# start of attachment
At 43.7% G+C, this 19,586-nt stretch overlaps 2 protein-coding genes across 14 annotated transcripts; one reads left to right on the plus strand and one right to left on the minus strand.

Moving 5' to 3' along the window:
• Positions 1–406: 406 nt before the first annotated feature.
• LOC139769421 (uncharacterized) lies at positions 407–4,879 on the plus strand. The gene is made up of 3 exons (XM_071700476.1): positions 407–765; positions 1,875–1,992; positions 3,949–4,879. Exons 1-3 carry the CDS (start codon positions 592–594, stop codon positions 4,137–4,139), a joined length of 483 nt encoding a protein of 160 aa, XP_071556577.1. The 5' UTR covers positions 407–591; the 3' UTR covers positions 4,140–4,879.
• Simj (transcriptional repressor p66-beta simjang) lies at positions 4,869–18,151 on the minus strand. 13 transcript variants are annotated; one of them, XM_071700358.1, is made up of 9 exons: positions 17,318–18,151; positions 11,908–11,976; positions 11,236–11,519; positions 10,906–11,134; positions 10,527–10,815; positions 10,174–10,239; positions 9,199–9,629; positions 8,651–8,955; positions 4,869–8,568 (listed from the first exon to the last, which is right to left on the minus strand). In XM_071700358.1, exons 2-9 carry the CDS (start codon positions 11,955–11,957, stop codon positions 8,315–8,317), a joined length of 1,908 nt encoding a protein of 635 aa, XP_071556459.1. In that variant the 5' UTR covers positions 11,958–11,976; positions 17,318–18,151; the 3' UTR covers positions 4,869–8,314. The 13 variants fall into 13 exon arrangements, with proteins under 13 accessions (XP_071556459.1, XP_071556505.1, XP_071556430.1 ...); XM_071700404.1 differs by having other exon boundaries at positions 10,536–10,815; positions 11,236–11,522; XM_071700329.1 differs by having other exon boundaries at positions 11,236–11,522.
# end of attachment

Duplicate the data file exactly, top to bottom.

At 43.7% G+C, this 19,586-nt stretch overlaps 2 protein-coding genes across 14 annotated transcripts; one reads left to right on the plus strand and one right to left on the minus strand.

Moving 5' to 3' along the window:
• Positions 1–406: 406 nt before the first annotated feature.
• LOC139769421 (uncharacterized) lies at positions 407–4,879 on the plus strand. The gene is made up of 3 exons (XM_071700476.1): positions 407–765; positions 1,875–1,992; positions 3,949–4,879. Exons 1-3 carry the CDS (start codon positions 592–594, stop codon positions 4,137–4,139), a joined length of 483 nt encoding a protein of 160 aa, XP_071556577.1. The 5' UTR covers positions 407–591; the 3' UTR covers positions 4,140–4,879.
• Simj (transcriptional repressor p66-beta simjang) lies at positions 4,869–18,151 on the minus strand. 13 transcript variants are annotated; one of them, XM_071700358.1, is made up of 9 exons: positions 17,318–18,151; positions 11,908–11,976; positions 11,236–11,519; positions 10,906–11,134; positions 10,527–10,815; positions 10,174–10,239; positions 9,199–9,629; positions 8,651–8,955; positions 4,869–8,568 (listed from the first exon to the last, which is right to left on the minus strand). In XM_071700358.1, exons 2-9 carry the CDS (start codon positions 11,955–11,957, stop codon positions 8,315–8,317), a joined length of 1,908 nt encoding a protein of 635 aa, XP_071556459.1. In that variant the 5' UTR covers positions 11,958–11,976; positions 17,318–18,151; the 3' UTR covers positions 4,869–8,314. The 13 variants fall into 13 exon arrangements, with proteins under 13 accessions (XP_071556459.1, XP_071556505.1, XP_071556430.1 ...); XM_071700404.1 differs by having other exon boundaries at positions 10,536–10,815; positions 11,236–11,522; XM_071700329.1 differs by having other exon boundaries at positions 11,236–11,522.